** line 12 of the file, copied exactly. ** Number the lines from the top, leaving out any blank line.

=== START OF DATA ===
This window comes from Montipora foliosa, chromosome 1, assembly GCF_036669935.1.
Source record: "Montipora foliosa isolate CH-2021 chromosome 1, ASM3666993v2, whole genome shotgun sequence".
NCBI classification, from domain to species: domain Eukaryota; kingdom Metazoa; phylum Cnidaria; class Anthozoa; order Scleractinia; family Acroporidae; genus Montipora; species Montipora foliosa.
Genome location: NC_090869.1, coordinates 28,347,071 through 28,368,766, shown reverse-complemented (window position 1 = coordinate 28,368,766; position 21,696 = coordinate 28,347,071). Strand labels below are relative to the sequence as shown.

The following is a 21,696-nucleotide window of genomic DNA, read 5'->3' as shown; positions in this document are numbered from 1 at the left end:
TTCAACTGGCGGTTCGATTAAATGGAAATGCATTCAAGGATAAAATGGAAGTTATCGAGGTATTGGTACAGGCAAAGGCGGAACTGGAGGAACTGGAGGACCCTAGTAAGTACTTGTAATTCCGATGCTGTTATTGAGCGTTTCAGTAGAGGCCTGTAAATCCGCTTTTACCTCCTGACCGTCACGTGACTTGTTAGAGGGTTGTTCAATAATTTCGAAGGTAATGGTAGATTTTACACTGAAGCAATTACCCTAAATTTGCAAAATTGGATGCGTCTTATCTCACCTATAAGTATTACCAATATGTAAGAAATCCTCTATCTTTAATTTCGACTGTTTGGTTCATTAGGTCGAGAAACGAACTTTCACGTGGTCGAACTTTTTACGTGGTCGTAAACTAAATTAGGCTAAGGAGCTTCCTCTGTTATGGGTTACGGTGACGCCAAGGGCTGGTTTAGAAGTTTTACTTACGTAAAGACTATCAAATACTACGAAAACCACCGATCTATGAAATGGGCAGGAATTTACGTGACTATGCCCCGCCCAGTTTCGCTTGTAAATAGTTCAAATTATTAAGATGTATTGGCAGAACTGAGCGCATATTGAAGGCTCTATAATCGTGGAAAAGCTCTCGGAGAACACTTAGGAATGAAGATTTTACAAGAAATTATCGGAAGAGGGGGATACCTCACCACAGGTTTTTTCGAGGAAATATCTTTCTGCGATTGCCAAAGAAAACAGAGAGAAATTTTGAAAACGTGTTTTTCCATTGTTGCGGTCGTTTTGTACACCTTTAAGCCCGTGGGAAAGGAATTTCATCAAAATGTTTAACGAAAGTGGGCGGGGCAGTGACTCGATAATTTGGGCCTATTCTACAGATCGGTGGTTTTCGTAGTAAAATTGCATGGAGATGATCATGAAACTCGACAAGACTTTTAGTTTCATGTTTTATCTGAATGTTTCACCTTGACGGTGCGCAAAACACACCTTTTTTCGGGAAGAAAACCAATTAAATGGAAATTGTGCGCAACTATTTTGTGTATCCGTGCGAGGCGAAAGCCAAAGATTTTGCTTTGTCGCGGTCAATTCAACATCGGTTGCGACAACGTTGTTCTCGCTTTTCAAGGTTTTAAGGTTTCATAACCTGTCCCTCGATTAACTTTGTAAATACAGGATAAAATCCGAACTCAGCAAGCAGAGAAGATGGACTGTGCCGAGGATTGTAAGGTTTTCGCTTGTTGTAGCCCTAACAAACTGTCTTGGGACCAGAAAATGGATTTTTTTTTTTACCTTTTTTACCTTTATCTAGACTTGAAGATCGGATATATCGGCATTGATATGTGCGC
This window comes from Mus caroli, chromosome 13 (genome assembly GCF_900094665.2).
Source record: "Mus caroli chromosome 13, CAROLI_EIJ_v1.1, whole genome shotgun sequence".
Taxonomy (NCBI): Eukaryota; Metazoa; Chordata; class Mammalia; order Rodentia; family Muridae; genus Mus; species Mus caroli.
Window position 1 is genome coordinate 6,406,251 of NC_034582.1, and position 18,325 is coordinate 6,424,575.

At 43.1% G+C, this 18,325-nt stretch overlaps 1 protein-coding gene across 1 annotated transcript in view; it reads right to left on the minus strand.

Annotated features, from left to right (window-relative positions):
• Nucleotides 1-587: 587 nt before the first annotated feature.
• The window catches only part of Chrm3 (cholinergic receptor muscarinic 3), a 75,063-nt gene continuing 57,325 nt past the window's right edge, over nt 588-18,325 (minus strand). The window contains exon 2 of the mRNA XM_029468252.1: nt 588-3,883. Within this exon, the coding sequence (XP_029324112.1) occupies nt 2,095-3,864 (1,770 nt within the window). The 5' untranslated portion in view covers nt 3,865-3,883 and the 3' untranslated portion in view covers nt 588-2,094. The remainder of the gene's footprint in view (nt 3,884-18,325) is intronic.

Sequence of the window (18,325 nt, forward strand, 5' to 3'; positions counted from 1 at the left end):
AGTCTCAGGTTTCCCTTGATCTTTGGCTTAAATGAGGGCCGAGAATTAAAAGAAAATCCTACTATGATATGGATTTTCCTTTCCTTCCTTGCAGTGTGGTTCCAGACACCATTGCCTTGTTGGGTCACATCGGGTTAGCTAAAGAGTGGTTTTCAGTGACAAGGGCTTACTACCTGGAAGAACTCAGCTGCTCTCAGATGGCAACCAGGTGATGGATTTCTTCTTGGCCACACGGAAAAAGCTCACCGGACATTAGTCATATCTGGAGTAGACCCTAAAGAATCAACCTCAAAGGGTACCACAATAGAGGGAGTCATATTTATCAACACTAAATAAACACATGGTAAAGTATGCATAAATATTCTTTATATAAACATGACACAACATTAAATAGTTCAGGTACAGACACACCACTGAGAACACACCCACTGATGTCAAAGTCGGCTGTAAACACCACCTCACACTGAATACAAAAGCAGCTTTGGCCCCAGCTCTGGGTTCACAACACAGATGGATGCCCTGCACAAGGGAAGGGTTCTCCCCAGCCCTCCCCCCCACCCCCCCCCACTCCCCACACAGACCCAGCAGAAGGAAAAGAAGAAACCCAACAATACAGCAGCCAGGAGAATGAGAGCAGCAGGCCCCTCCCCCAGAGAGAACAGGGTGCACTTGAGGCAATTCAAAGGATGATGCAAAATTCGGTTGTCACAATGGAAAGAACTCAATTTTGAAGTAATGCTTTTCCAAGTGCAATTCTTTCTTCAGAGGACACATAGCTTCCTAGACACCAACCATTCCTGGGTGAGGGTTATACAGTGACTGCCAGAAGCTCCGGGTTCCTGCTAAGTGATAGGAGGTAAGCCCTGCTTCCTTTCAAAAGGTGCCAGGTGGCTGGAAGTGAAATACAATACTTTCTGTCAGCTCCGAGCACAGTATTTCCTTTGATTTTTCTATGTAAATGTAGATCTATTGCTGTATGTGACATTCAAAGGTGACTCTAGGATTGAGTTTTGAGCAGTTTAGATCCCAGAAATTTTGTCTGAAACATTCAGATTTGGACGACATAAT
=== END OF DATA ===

Annotated features, from left to right (window-relative positions):